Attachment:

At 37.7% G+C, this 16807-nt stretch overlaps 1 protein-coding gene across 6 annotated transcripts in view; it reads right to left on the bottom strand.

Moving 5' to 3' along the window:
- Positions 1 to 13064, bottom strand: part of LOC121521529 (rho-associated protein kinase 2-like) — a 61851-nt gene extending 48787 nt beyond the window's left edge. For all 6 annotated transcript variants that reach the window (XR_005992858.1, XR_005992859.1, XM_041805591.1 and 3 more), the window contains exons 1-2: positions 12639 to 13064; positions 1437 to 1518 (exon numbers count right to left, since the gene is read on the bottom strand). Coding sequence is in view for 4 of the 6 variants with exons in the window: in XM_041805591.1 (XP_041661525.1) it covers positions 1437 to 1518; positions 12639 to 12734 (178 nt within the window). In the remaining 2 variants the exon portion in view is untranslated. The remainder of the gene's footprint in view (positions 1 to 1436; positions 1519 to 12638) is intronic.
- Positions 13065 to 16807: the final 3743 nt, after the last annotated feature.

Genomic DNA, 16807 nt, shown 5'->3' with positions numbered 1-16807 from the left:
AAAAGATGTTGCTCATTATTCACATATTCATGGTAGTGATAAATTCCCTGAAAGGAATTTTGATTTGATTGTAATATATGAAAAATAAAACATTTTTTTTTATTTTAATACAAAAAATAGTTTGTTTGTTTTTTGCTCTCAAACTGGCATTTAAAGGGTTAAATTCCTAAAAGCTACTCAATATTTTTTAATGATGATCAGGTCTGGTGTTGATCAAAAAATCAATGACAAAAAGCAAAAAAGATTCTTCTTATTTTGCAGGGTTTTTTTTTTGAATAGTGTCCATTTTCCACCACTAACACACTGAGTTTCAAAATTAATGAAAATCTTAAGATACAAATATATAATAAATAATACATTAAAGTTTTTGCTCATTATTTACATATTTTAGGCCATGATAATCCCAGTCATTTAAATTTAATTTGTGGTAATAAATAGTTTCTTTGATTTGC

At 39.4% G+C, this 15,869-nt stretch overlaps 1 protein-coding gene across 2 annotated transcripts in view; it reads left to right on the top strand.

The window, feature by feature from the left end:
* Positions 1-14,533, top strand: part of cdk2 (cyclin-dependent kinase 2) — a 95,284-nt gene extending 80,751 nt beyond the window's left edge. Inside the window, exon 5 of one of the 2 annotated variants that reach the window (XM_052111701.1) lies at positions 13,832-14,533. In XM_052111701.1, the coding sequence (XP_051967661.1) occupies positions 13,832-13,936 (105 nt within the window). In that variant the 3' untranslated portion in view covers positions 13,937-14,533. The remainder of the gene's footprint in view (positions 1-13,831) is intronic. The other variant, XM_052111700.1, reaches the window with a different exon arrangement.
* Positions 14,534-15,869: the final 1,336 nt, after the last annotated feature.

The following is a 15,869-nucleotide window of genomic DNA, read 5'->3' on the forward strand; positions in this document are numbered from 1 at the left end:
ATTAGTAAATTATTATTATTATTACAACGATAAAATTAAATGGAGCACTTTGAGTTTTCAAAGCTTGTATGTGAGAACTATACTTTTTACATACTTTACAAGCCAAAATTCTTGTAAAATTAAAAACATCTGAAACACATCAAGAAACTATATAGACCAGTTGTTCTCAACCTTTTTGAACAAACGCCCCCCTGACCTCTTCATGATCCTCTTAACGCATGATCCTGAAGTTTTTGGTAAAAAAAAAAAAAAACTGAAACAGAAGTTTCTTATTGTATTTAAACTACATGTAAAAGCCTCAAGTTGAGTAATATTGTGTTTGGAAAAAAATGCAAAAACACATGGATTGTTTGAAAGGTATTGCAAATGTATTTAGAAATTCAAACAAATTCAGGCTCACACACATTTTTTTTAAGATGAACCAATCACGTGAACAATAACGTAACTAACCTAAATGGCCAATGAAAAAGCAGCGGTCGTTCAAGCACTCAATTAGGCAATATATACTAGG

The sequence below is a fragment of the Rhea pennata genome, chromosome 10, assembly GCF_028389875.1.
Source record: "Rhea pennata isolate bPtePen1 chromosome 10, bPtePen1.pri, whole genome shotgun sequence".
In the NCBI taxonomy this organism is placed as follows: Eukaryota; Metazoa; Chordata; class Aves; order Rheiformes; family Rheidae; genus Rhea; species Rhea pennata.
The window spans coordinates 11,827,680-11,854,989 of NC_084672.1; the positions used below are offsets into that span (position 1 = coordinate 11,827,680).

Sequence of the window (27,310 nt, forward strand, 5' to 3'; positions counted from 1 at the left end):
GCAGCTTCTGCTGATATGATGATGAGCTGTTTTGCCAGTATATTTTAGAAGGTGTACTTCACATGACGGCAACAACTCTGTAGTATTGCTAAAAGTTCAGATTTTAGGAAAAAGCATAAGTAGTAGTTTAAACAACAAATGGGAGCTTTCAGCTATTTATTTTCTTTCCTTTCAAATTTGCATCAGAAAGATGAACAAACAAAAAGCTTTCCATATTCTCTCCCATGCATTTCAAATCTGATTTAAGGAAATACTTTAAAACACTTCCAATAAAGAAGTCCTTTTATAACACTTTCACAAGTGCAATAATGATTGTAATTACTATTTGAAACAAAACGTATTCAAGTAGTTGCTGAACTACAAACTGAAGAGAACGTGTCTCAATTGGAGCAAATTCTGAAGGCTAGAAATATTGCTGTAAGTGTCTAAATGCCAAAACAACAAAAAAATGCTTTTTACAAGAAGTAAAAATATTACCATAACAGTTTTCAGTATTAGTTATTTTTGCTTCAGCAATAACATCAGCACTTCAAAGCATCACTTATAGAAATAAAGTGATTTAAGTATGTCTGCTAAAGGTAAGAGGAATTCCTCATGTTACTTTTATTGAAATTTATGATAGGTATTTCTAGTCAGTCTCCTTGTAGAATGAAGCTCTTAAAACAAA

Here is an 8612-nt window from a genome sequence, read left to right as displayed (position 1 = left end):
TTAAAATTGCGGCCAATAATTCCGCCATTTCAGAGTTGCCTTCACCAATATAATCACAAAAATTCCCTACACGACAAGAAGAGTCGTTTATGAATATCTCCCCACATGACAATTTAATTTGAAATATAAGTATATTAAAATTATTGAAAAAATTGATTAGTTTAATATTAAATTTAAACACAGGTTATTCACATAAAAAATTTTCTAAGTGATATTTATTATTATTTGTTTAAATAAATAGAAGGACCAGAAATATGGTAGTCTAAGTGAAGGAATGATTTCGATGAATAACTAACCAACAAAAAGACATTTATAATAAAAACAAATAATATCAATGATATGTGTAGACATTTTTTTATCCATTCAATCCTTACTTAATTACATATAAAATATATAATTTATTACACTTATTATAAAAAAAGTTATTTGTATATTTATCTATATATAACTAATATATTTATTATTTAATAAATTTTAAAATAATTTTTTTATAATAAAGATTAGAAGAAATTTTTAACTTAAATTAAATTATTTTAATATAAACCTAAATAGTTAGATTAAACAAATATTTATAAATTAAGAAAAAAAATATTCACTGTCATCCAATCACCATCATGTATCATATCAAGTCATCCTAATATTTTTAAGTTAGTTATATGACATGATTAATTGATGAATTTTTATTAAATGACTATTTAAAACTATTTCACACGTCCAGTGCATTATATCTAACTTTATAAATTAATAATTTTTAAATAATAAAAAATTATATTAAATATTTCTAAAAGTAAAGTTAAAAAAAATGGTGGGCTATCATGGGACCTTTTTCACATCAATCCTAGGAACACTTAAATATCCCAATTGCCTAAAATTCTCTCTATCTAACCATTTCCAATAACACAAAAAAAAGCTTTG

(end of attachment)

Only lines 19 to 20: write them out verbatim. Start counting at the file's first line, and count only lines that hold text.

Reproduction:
Here is an 8612-nt window from a genome sequence, read left to right as displayed (position 1 = left end):
TTAAAATTGCGGCCAATAATTCCGCCATTTCAGAGTTGCCTTCACCAATATAATCACAAAAATTCCCTACACGACAAGAAGAGTCGTTTATGAATATCTCCCCACATGACAATTTAATTTGAAATATAAGTATATTAAAATTATTGAAAAAATTGATTAGTTTAATATTAAATTTAAACACAGGTTATTCACATAAAAAATTTTCTAAGTGATATTTATTATTATTTGTTTAAATAAATAGAAGGACCAGAAATATGGTAGTCTAAGTGAAGGAATGATTTCGATGAATAACTAACCAACAAAAAGACATTTATAATAAAAACAAATAATATCAATGATATGTGTAGACATTTTTTTATCCATTCAATCCTTACTTAATTACATATAAAATATATAATTTATTACACTTATTATAAAAAAAGTTATTTGTATATTTATCTATATATAACTAATATATTTATTATTTAATAAATTTTAAAATAATTTTTTTATAATAAAGATTAGAAGAAATTTTTAACTTAAATTAAATTATTTTAATATAAACCTAAATAGTTAGATTAAACAAATATTTATAAATTAAGAAAAAAAATATTCACTGTCATCCAATCACCATCATGTATCATATCAAGTCATCCTAATATTTTTAAGTTAGTTATATGACATGATTAATTGATGAATTTTTATTAAATGACTATTTAAAACTATTTCACACGTCCAGTGCATTATATCTAACTTTATAAATTAATAATTTTTAAATAATAAAAAATTATATTAAATATTTCTAAAAGTAAAGTTAAAAAAAATGGTGGGCTATCATGGGACCTTTTTCACATCAATCCTAGGAACACTTAAATATCCCAATTGCCTAAAATTCTCTCTATCTAACCATTTCCAATAACACAAAAAAAAGCTTTG